Bentley Group Research Featured in Nature Nanotechnology

"This is a completely new, all-biological version [of our nanofactories]...[They] are self-guided and targeted. We've demonstrated for the first time that they're capable of finding a specific kind of bacterium and inducing it to communicate, a much finer level of automation and control."

—Fischell Department of Bioengineering Professor and Chair William E. Bentley

New research conducted at the A. James Clark School of Engineering on a self-assembling, all-biological tool engineered to locate specific bacteria and synthesize molecules capable of triggering communication between them, is featured in the current issue of Nature Nanotechnology. The paper, "Engineered biological nanofactories trigger quorum sensing response in targeted bacteria," was authored by Dr. Rohan Fernandes (Ph.D. '08, bioengineering), graduate student Varnika Roy (molecular and cell biology), graduate student Hsuan-Chen Wu (bioengineering), and their advisor, Dr. William Bentley (Professor and Chair, Fischell Department of Bioengineering).

In 2007, Fernandes, Bentley and their colleagues proposed a new way to fight bacterial infections using nanofactories, engineered molecules that could alter the exchange of signaling molecules, a form of cell-to-cell communication known as quorum sensing. When a certain quantity of signaling molecules is present, it indicates to a population of bacteria that a quorum, or specific quantity of them, has been reached, and they will respond with a predetermined action that could lead to a disease state. Slowing or stopping the communication that leads to pathogenic activity could shut down an infection in progress, while "tricking" bacteria into action before an actual quorum has been reached—that is, before they're organized enough to do harm—could provoke a natural immune system response capable of stopping them without the use of drugs.

Because nanofactories are designed to affect communication instead of trying to kill the bacteria, they could help treat illness in cases where a strain of bacteria has become resistant to antibiotics. Nanofactories could also reduce or eliminate the side effects associated with antibiotics because they can be guided directly to the infection site rather than having to travel throughout the body. The Bentley Group envisions the use of nanofactories as the next big step in antimicrobial treatment.

Their latest nanofactory design is, according to Bentley, a leap forward. "This is a completely new, all-biological version," he says. "Our original nanofactories contained magnetic particles, and were guided to a target site using magnetic fields. Once on site, they manufactured and delivered molecules that affected communication in any cells they encountered. The new nanofactories are self-guided and targeted. We've demonstrated for the first time that they're capable of finding a specific kind of bacterium and inducing it to communicate, a much finer level of automation and control."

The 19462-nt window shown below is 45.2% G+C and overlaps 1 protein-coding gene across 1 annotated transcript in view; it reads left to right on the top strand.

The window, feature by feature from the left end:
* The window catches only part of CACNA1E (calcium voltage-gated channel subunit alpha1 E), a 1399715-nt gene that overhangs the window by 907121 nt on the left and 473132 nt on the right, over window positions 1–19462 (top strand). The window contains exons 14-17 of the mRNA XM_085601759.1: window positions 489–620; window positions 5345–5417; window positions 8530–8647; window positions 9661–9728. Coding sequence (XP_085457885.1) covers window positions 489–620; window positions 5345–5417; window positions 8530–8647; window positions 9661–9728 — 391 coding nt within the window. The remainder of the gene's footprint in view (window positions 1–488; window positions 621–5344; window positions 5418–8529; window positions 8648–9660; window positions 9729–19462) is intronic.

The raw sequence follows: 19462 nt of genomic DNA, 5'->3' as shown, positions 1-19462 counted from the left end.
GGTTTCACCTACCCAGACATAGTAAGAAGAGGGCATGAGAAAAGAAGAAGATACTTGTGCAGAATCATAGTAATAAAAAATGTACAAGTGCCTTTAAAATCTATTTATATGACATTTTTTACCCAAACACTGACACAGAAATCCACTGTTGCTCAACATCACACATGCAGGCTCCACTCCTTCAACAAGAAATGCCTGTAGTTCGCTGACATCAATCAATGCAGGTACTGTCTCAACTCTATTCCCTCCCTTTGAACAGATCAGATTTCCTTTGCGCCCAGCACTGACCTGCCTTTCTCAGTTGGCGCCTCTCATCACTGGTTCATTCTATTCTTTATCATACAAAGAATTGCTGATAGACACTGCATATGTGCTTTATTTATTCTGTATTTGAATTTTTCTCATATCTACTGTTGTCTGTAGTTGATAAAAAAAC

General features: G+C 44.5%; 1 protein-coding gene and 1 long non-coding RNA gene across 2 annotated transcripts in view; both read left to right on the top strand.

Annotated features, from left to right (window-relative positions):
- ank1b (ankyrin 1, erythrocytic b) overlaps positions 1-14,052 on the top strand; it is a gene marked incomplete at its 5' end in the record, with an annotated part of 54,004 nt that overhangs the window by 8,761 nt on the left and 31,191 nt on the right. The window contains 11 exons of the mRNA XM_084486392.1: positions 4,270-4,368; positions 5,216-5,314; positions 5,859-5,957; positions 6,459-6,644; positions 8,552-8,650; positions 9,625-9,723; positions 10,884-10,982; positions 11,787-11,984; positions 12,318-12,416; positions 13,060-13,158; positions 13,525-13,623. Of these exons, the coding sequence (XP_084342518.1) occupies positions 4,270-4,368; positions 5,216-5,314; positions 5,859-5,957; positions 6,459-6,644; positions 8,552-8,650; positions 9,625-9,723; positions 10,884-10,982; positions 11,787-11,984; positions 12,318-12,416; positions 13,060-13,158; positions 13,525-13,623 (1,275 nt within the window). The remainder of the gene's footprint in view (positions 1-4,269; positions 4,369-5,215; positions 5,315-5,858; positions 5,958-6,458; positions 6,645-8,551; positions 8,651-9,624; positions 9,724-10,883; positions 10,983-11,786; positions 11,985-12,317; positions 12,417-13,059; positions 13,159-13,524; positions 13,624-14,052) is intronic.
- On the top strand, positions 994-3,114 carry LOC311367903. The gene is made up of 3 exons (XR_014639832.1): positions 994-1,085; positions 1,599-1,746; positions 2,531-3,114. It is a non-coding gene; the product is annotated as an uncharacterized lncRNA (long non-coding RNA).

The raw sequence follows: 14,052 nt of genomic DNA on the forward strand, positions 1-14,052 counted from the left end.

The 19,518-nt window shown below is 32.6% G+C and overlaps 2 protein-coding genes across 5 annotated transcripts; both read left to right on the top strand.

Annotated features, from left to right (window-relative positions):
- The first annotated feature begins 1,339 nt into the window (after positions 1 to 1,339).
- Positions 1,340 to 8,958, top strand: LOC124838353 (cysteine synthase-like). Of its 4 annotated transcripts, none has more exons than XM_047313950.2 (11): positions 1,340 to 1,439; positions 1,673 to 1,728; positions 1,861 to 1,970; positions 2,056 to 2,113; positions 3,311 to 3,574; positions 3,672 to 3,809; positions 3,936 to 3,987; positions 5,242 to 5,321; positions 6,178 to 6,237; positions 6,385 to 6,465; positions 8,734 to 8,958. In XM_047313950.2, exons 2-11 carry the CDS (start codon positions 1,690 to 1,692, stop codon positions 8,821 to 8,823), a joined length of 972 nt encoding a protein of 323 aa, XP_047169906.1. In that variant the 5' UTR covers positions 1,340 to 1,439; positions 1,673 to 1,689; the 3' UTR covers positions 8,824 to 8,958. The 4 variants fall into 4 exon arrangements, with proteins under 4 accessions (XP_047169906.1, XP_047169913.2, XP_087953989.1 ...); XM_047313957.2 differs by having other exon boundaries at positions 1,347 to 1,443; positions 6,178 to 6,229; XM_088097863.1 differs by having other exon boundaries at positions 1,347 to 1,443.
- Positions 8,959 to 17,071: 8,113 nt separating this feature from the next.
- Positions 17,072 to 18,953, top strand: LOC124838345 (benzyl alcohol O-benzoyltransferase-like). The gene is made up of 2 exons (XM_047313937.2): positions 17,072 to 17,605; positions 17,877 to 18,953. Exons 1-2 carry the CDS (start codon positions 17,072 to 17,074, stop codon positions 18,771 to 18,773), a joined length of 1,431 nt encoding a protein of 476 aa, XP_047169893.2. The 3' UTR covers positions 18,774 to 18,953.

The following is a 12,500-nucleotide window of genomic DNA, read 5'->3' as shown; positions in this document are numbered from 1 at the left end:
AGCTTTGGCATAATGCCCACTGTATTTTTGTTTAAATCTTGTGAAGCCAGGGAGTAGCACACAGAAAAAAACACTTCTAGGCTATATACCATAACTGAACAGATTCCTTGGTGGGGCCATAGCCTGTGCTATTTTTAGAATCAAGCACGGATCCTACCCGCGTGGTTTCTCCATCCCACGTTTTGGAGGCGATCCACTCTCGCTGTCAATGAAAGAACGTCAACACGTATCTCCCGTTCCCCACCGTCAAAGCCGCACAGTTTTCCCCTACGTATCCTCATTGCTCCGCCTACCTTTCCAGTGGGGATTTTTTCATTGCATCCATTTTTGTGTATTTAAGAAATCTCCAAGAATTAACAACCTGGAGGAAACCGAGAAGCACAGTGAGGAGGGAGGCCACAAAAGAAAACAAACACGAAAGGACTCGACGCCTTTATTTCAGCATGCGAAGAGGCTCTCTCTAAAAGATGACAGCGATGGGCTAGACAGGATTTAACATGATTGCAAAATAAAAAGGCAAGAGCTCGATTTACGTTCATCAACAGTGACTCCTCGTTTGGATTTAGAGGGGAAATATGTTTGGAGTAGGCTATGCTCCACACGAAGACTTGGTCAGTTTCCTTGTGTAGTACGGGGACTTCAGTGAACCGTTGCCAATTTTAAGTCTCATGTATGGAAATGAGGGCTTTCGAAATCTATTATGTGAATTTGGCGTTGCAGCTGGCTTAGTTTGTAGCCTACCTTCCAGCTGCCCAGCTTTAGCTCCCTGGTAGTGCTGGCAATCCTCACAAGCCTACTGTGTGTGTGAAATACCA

The nanofactories' ability to alter cell-to-cell communication isn't limited to fighting infections. "Quorum sensing and signaling molecules are actually used to accomplish a lot of things," Bentley explains. "Sometimes disease develops because communication is not taking place—a good example is digestive disorders that involve an imbalance of bacteria in the digestive tract. In that case, nanofactories could be used to start or increase communication instead of disrupting it."

The new nanofactories self-assemble when their components are bound together in a controlled chemical reaction facilitated by a protein. They consist of an antibody, which is used for targeting and designed to latch onto the surface of a specific type of bacterium; and a three-step sensing, synthesis and assembly module. The module identifies raw materials near the targeted cell that it can collect and use to manufacture a "universal" signaling molecule known as autoinducer 2 (AI-2), which is used by over 70 species of bacteria.

In tests, the biological nanofactories were introduced to a mixed cell culture in which no quorum sensing was taking place. The nanofactories attached themselves to cells of the correct type, manufactured AI-2 from surrounding molecules, and delivered it to the bacteria's cell surfaces. The presence of AI-2 prompted the cells to start signaling, responding as they would during normal quorum sensing.

For More Information:

Read the article at Nature Nanotechnology »
Read an article about the research on the Highlights in Chemical Technology web site»
Visit Professor Bentley's web site »
See a research overview at the Biochip Collaborative web site »

Published January 21, 2010